A former Kildare Gaelic footballer has been awarded €310,000 damages after a High Court judge found he was "grossly defamed" in two Sunday World articles concerning swingers parties and the sex trade.
Mr Justice Tony O'Connor said the articles published in 2012 and 2013 amounted to a "very serious" libel and had an "immense" impact on Brian Nolan. On a scale of one to 100, the defamation ranked at 75.
He awarded €250,000 compensatory damages and €30,000 aggravated damages over the newspaper’s conduct of its defence. He also awarded €30,000 punitive damages based on findings including the newspaper was reckless whether the details and suggestions in the articles were accurate or true.
Rejecting defence arguments the articles were in the public interest, he stressed the court’s duty to vindicate the rights of citizens “will not be thwarted by the vacuous plea that there is a public interest in publishing salacious material without regard to the truth”.
He dismissed additional claims by Mr Nolan concerning breach of his right to privacy arising from circulation of photos of him taken while he was attending the parties, including of him beside scantily clad women. Mr Nolan consented to the taking of photos by a stranger who attended the party and photos were freely available among up to 26 people of which he might have known only four at most, he said. For those reasons, the right to privacy was not engaged.
A native of Newbridge but now living in Goatstown, Dublin 14, Mr Nolan (49), who played senior football for Kildare in the 1990s, sued over a July 15th, 2012 article which described him as "The King of The Swingers" and featured photos of him alongside women in lingerie whose faces were pixelated.
Mr Nolan, represented by Jim O'Callaghan SC and Paul O'Higgins SC, also sued over a second article on the sex trade in Ireland published over 12 pages on March 3rd 2013 under the headline "Ireland Exposed" and also including photos of, and references to, him.
Mr Justice O’Connor found both articles were defamatory. He accepted Mr Nolan’s evidence he was brought to swingers parties by his then partner, found them “distasteful” but attended four of them over 18 months up to 2011 to try and maintain his relationship.
Dealing with the 2012 article, he said the overall view from the text and photos characterised Mr Nolan as “a principal organiser of orgies in the State with an underlying undertone of criminality”. It was wrong of any person to think, conclude or joke Mr Nolan organised or willingly attended the parties, the judge found.
The article “gratuitously” referred to a physical disability suffered by Mr Nolan and “rather disturbingly” to a then ten year old conviction for money laundering to which Mr Nolan pleaded guilty in 2002, was fined €25,395 and given a suspended sentence. Mr Nolan discharged his debt to society for his conviction by his sentence, fine and publicity at the time and while mention of that conviction was not defamatory, context “is indeed all important”, he said.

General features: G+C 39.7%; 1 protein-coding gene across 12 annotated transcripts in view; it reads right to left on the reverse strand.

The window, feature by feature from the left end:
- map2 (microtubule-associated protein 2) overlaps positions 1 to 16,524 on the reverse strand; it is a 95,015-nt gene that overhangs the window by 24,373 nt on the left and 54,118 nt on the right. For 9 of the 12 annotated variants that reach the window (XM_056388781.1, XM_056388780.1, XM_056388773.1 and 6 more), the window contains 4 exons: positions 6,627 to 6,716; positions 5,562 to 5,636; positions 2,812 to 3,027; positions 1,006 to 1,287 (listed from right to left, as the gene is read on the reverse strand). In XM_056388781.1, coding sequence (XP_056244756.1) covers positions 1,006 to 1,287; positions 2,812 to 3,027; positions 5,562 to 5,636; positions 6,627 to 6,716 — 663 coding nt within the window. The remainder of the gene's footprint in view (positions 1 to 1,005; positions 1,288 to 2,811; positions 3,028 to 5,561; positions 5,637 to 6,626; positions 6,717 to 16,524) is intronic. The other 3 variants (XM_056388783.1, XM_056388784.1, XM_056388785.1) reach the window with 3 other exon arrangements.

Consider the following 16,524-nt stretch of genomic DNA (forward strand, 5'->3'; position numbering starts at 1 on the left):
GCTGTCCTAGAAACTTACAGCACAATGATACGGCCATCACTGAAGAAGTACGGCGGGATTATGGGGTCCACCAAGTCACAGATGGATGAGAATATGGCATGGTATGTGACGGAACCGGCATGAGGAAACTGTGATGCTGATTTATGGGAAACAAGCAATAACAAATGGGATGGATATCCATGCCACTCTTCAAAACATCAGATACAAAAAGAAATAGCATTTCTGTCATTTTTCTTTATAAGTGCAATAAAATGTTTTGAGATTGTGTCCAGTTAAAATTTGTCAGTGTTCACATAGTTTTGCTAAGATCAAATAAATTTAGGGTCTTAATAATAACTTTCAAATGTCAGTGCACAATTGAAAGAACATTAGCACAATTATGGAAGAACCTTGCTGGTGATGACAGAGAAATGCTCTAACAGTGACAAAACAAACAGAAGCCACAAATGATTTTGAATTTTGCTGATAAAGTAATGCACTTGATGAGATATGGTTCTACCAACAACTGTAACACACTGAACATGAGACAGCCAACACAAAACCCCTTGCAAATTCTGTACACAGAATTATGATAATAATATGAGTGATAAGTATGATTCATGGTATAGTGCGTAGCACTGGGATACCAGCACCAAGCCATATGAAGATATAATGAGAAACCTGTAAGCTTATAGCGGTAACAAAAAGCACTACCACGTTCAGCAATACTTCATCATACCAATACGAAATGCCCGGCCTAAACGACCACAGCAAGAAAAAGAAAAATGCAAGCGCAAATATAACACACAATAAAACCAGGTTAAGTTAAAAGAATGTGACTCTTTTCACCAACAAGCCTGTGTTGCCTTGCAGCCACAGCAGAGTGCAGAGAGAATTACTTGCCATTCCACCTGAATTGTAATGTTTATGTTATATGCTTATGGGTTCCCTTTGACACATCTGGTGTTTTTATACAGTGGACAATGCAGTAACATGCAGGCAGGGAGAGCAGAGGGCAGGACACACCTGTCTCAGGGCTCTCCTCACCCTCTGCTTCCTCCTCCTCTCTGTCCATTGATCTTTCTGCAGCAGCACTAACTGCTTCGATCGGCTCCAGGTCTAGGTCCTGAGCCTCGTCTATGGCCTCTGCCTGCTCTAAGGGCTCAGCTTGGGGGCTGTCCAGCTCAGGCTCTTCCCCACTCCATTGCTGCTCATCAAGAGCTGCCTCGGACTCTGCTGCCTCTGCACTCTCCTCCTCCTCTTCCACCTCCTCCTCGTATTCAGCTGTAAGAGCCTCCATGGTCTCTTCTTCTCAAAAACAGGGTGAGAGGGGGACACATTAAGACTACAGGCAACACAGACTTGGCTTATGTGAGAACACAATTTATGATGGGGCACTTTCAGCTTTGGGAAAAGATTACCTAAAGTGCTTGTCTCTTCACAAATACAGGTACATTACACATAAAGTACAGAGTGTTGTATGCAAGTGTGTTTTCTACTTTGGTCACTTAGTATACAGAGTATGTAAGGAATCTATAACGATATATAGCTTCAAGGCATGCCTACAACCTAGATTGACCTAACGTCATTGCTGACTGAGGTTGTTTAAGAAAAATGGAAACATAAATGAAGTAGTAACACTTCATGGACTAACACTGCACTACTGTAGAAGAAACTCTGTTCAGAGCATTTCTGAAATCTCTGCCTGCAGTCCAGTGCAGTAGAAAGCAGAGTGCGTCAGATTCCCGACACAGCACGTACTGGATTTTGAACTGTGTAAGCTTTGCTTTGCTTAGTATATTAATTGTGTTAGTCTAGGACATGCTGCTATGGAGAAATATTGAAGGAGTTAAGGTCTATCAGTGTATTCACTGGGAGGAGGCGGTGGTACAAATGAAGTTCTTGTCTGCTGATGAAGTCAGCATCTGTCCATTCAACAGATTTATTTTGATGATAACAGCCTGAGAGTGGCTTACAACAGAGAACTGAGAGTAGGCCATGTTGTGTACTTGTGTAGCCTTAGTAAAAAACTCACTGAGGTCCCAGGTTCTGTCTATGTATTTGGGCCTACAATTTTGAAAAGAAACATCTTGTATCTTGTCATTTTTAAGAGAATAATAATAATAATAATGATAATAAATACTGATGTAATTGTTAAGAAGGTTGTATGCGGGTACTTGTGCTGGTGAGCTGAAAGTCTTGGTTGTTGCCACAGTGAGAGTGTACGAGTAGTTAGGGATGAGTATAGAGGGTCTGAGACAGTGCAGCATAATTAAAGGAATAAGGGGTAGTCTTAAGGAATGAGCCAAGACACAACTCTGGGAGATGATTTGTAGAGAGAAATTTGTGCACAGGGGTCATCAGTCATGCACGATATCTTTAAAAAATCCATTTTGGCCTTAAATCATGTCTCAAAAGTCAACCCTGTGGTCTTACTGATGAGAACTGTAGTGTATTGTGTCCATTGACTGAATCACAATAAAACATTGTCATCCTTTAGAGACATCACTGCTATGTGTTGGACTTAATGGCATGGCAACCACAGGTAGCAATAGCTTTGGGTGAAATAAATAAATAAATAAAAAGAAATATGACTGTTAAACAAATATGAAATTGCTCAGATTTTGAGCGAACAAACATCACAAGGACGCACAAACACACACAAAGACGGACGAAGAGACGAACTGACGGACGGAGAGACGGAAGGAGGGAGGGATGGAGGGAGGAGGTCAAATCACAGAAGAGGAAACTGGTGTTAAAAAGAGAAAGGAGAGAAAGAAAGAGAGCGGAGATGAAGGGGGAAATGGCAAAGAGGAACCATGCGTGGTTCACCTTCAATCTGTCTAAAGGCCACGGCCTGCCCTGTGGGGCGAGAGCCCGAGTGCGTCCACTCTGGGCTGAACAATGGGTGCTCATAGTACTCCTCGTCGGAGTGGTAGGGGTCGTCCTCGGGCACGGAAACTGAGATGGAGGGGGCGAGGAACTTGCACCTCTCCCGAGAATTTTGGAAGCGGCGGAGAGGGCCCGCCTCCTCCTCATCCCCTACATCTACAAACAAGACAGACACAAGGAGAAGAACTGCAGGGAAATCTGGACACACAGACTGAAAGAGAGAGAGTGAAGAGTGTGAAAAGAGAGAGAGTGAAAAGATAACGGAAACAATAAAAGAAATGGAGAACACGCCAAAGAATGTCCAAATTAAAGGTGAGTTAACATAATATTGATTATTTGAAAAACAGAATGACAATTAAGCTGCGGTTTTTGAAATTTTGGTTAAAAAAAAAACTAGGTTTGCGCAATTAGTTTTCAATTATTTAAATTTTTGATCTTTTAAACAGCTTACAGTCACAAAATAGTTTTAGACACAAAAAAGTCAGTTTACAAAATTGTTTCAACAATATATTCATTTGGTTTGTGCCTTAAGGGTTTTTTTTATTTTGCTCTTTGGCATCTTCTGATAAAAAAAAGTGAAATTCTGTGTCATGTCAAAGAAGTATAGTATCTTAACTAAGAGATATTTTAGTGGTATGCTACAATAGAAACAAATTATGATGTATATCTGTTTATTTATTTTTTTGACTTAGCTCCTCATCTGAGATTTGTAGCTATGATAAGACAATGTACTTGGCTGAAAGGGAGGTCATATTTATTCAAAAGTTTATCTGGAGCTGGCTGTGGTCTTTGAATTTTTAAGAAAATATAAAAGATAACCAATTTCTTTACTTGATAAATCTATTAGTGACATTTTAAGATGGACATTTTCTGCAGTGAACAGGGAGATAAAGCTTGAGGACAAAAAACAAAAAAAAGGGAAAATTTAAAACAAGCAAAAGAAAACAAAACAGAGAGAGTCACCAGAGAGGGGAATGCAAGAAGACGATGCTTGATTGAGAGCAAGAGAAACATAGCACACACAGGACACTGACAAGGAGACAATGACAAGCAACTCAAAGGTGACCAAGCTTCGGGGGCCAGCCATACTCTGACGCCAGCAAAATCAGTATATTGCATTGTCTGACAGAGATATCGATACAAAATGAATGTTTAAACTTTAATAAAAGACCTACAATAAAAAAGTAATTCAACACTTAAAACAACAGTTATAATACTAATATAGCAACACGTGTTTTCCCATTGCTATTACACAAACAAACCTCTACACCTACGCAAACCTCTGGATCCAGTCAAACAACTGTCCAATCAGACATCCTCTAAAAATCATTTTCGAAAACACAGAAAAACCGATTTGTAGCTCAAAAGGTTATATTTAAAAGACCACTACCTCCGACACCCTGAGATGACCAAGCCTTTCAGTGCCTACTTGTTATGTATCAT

Despite Mr Nolan’s pleas to a Sunday World journalist not to publish the 2012 article, for reasons including he feared losing access to his young children, no one bothered to assess the risk to him, the judge said.
Depression, clouds of darkness and suicidal ideation were terms that “hardly do justice” to the effect of the 2012 article on Mr Nolan. He rejected the newspaper’s arguments the slight on Mr Nolan’s reputation was due to his voluntary attendance at the parties rather than the “full scale coverage”.
Mr Nolan, who in 2012 was long separated from his wife, lost access to his children and their names were changed when they moved school after the article, he said. He was also shunned by his extended family and within his social and sporting circles and it was a credit to Mr Nolan, his ex wife and family they have regained some accord despite the “total disrespect” shown by the newspaper and its employees.
The judge noted the 2013 article included a photo of Mr Nolan similar to one used in the 2012 article and captioned: “Scoring: Former GAA player Brian Nolan now organises sex parties.”
A reasonable person who glanced at this 12 page “investigation” was likely to form the view the characters identified, including Mr Nolan, were “immersed in economic activities involving the provision of sexual services or activities”, he held.
Mr Nolan was placed in a “particularly awful” context in the 2013 edition once it is accepted, as the court had, there was “not a shred of evidence” to support a suggestion or innuendo he was involved in prostitution, pimping or any such type of illegal activity.
The court was not told of any internal controls, supervision or editing services operated by the newspaper to ensure the lives of citizens “are not destroyed by lack of investigation and harmful inaccuracies” and, if it had such controls, “they failed abysmally”, he said.